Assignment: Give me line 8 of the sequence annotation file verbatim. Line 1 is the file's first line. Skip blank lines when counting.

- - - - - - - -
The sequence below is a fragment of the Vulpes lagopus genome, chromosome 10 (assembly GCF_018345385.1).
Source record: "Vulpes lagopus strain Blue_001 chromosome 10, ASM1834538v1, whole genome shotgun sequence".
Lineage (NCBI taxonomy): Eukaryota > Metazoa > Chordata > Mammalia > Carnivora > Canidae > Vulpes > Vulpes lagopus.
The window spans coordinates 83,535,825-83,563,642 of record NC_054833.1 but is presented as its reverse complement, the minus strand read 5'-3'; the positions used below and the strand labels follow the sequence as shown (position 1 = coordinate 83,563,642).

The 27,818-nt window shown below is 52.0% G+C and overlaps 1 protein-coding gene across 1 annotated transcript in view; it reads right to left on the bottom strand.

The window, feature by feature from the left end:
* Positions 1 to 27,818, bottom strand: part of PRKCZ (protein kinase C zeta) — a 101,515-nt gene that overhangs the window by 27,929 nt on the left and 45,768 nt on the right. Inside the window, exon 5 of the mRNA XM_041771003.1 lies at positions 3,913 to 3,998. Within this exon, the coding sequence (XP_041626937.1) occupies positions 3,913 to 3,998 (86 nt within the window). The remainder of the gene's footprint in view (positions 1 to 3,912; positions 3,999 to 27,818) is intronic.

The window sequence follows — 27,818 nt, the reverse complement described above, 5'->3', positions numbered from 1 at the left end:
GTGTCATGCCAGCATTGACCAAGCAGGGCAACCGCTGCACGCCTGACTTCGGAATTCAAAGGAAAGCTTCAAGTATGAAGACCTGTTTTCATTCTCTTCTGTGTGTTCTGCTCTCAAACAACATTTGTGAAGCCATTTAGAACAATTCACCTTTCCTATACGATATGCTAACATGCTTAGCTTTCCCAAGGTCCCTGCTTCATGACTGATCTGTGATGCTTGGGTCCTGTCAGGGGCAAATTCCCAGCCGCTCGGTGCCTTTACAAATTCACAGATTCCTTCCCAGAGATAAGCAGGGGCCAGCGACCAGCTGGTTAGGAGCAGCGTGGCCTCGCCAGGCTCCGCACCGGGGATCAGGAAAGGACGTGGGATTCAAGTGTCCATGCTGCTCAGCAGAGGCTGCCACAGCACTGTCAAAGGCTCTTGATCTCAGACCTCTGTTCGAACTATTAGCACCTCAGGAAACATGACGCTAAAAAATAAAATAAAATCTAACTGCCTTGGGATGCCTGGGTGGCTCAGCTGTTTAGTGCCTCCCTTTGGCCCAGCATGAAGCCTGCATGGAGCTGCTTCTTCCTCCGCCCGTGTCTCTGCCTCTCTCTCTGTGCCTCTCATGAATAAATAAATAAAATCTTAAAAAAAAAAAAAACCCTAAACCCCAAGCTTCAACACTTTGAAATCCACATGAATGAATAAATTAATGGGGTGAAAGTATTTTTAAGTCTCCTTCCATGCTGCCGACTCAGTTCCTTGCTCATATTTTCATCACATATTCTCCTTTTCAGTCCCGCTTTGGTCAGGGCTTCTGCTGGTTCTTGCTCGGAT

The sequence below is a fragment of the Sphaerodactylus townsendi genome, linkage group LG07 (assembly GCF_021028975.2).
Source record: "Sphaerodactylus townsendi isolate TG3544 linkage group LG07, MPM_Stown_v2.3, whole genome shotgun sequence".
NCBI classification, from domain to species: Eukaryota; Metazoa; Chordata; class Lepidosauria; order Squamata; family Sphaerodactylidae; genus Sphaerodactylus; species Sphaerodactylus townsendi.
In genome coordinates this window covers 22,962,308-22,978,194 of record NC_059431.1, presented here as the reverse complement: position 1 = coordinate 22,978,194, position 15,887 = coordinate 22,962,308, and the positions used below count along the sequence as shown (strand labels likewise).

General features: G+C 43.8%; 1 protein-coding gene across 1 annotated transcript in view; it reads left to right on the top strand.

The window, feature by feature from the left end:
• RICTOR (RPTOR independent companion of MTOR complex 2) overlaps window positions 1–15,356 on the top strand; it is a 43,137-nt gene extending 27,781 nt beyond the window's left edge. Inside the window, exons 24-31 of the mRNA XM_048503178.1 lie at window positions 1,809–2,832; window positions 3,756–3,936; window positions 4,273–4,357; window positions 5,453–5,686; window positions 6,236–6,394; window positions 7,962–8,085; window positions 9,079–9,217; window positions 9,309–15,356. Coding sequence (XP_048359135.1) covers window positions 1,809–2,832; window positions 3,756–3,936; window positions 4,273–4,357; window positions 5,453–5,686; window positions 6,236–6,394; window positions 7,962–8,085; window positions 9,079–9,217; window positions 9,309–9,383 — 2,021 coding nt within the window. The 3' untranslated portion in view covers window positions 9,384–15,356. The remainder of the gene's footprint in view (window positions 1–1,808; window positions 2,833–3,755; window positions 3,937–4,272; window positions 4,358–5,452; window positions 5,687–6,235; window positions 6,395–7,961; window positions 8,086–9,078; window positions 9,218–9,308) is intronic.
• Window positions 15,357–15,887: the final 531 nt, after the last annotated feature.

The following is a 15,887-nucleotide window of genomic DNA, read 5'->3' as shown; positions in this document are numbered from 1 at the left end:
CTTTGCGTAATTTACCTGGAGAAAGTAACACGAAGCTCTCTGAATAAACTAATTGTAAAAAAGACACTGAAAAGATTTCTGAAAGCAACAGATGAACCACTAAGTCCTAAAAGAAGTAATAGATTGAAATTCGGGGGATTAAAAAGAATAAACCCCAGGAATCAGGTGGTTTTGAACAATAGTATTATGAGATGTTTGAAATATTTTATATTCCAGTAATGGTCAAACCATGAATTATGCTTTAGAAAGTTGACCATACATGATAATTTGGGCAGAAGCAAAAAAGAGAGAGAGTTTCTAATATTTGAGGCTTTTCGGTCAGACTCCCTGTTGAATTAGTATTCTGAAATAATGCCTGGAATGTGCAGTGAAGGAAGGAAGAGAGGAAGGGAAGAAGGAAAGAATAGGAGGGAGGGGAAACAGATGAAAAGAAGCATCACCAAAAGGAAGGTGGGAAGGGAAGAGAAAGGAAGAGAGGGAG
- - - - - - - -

The window sequence follows — 27,818 nt, the reverse complement described above, 5'->3', positions numbered from 1 at the left end: